Project
Conflict Urbanism: Colombia
person role
Author(s): 
Laura Kurgan, Juan Saldarriaga, Angelika Rettberg
Publication date: 
Thursday, September 15, 2016
Publication name, page number: 
After Belonging: The Objects, Spaces, and Territories of the Ways We Stay in Transit
Description (optional): 
Over the course of the last thirty years, more than 7 million Colombians have left their homes and towns in a search for safety. In this project we plot the trajectories of these Colombians in conflict. This mass migration, with its dense network of specific and often hyper-local causes, forms one part of the much larger global story of human beings on the move, mostly from countryside to city. But this movement of people also underlines the fact that the massive urbanization of the planet is born out of conflict. This article about our contribution to the 2016 Oslo Architectural Triennale was published in the exhibition’s catalog, After Belonging: The Objects, Spaces, and Territories of the Ways We Stay in Transit.
Initiative: 
Intro text (homepage): 
Over the course of the last thirty years, more than 7 million Colombians have left their homes and towns in a search for safety. In this project we plot the trajectories of these Colombians in conflict. This article about our contribution to the 2016 Oslo Architectural Triennale was published in the exhibition’s catalog, After Belonging: The Objects, Spaces, and Territories of the Ways We Stay in Transit.
Lead image: 
Author Last Names for table: 
Kurgan, Saldarriaga, Rettberg
Publication short title (carousel): 
Conflict Urbanism: Colombia
Is Website?: 
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dashboard_sort_date: 
Thursday, September 15, 2016
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Data Visualization for Architecture, Urbanism and the Humanities
An introduction to data visualization theory and methods for students entirely new to the fields of computation and information design
   
Description

Through a series of in-class exercises and take-home assignments, students will learn how to critically engage and produce interactive data visualization pieces that can serve as exploratory and analytical tools. The course will be centered around a semester long data visualization group project, through which the students will learn the basics of data visualization, data analysis, data collection, programming and version control. However, even though the course will teach specific visualization tools, the main conceptual thread will be centered around how to work with data, both in the humanities and in architecture and urbanism. Students will define their final projects around their own interests, and will bring their own datasets into their final projects.

View the syllabus and all course materials here

 
Conflict Urbanism: Language Justice
This course focuses on how language is a major force in shaping cities, both through a theoretical lens and through fieldwork in linguistically diverse neighborhoods throughout New York City.
   
About

This spring, the seminar will focus on the role of language as a structuring principle of cities, highlighting the ways that urban spaces and the world are physically shaped by linguistic diversity, and examining the results of languages coming into contact and conflict. For this work we will use New York City as our laboratory. The New York City metropolitan area is the most linguistically dense city in the world, hosting an estimated 700 different languages.

To better understand this diversity, we will look closely at micro-neighborhoods such as Little Senegal (Manhattan), Little Korea (Queens), and Little Ramallah (Paterson, New Jersey). In thinking about the transnational and translingual nature of the city, we will consider structures from digital technology to remittances (small amounts of money sent “home”) and their role in language preservation and language extinction. Finally, through visualizing and mapping how language is situated in these micro-neighborhoods, we will begin to explore the cultures, languages, informal structures and architectures that migrants bring to the city.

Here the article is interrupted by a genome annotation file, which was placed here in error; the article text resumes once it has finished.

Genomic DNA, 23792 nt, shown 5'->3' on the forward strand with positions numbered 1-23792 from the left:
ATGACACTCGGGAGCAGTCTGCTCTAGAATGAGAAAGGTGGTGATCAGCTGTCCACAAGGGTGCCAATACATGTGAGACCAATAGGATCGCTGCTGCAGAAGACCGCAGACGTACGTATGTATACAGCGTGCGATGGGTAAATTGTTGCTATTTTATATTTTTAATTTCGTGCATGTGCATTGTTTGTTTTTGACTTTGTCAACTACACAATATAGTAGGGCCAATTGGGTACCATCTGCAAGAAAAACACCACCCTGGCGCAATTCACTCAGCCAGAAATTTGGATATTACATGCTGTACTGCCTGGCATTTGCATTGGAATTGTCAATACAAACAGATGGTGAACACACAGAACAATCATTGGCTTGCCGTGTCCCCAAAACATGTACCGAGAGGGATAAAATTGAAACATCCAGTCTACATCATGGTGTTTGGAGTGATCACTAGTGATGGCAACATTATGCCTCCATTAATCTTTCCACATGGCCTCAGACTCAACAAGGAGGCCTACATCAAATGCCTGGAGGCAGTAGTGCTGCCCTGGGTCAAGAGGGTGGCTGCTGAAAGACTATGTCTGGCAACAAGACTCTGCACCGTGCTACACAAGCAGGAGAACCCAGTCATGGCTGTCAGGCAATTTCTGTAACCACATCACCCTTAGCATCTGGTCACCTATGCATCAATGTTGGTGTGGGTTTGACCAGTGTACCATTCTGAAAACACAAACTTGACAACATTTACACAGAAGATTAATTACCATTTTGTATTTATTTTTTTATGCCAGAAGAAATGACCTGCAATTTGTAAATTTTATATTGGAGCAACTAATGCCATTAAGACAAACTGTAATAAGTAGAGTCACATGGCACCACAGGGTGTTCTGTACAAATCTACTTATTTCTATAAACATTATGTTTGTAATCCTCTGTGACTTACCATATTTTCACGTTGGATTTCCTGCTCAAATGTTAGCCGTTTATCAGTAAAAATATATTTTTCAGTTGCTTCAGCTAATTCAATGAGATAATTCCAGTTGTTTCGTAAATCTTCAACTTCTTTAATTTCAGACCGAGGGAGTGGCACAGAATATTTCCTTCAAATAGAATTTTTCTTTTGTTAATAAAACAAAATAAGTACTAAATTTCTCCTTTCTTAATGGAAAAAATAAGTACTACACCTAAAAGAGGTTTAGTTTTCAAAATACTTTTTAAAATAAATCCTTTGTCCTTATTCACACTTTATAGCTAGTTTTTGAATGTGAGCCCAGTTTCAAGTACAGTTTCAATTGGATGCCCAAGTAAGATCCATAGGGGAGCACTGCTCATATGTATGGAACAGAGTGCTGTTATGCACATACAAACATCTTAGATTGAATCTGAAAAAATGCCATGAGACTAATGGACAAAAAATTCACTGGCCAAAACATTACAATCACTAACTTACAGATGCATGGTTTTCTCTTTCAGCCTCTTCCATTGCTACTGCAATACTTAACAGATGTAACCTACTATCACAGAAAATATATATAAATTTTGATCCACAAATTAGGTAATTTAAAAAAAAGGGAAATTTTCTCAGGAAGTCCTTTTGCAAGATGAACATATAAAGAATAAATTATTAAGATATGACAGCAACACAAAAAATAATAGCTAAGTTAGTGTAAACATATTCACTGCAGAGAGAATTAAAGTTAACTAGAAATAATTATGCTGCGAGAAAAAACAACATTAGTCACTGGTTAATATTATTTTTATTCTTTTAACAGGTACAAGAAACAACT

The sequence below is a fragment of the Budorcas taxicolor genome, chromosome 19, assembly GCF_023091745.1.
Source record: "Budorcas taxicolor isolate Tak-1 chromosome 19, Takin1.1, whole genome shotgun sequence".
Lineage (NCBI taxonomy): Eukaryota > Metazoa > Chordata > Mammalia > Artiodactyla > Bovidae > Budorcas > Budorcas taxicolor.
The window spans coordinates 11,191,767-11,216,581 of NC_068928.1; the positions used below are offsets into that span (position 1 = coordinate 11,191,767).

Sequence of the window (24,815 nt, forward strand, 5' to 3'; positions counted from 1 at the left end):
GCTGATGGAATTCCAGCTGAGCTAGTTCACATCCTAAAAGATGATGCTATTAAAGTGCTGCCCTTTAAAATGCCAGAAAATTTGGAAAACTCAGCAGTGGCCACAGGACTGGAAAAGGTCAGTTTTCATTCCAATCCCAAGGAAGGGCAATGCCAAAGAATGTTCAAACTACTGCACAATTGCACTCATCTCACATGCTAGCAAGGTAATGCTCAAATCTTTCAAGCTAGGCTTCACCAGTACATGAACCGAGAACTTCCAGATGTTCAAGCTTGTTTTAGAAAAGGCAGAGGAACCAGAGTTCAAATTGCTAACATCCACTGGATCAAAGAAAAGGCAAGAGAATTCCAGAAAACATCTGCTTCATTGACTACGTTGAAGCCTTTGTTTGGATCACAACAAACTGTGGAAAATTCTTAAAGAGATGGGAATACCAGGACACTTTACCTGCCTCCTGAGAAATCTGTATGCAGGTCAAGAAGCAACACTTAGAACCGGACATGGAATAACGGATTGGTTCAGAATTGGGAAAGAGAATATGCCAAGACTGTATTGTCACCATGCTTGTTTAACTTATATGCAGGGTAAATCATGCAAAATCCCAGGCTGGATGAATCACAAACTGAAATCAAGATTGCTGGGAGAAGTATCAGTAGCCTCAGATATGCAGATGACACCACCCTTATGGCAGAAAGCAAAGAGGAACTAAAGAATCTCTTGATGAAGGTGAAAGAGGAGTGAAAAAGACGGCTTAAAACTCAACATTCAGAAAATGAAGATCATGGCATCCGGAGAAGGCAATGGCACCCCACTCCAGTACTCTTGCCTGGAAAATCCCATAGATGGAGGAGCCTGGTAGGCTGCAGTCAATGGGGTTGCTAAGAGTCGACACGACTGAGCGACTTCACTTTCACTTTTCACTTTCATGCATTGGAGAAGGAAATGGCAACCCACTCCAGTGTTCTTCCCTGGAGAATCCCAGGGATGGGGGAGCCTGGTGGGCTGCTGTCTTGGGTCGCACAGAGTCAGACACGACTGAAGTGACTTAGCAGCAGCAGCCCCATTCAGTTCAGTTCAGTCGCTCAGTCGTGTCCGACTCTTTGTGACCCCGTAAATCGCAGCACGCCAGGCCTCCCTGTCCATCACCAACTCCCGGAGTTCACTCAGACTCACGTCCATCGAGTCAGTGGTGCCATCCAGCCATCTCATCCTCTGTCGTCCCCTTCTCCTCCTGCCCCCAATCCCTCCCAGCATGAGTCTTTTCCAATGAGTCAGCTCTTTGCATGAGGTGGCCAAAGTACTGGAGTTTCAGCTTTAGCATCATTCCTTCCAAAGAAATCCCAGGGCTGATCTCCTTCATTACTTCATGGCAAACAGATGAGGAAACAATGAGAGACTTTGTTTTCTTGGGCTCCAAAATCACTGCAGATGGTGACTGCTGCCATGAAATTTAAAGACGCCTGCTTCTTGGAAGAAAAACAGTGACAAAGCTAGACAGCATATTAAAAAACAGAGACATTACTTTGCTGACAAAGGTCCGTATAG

Methods

Our work will be, by necessity, multidisciplinary across history, architecture, politics, law, literature and linguistics as related to the topic of Conflict Urbanism. Our work will also be multi-media. Students will create a web-based map as well as written reflections, incorporating analogue as well as digital media. No previous technical skills are necessary, and professors will set individual guidelines for each student based on their disciplinary expertise.

Course Topics

Conflict Urbanism, Environmental Justice, Linguistic Human Rights, Transnationalism, Multilingual spaces and borders, Urban language politics

Tutorial Topics

Carto, QGIS, MapBox, Data types, creation, and cleaning

 
Science Surveyor Demo Launched at the Brown Media Innovation Showcase at Stanford University
Prof. Marguerite Holloway and Prof. Dan Jurafsky presenting the Science Surveyor project

Science Surveyor Demo was launched at the first annual Brown Institute Media Innovation Showcase at Stanford University. Science Surveyor is a tool developed for science journalists that uses cutting-edge algorithms to characterize the scientific literature on a selected topic. Using the abstract and citations of a peer-reviewed paper, Surveyor provides journalists context about that paper in several easy-to-read visualizations.

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Conflict Urbanism: Colombia Recognized at Habitat III Conference in Quito

Conflict Urbanism: Colombia was named a winning entry of the CityVis Competition at the Habitat III conference in Quito. The competition was organized by University of Applied Sciences in Potsdam, Germany and the Future Earth Media Lab.

We are thrilled to have been selected as a winner!

Read more about the competition and the Visualizing Cities platform here

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Conflict Urbanism: Colombia at the Oslo Architecture Triennale

Our Conflict Urbanism: Colombia will be on view at the Oslo Architecture Triennale, After Belonging from September 8 to November 27, 2016. The project traces the trajectories of Colombians who have migrated between 1985 and 2016 as a result of the decades long conflict between state and non-state actors, which is hopefully nearing its end. After more than three years of negotiations between the government and the FARC, Colombian citizens might soon vote on a referendum to approve a historic peace accord between the two parties.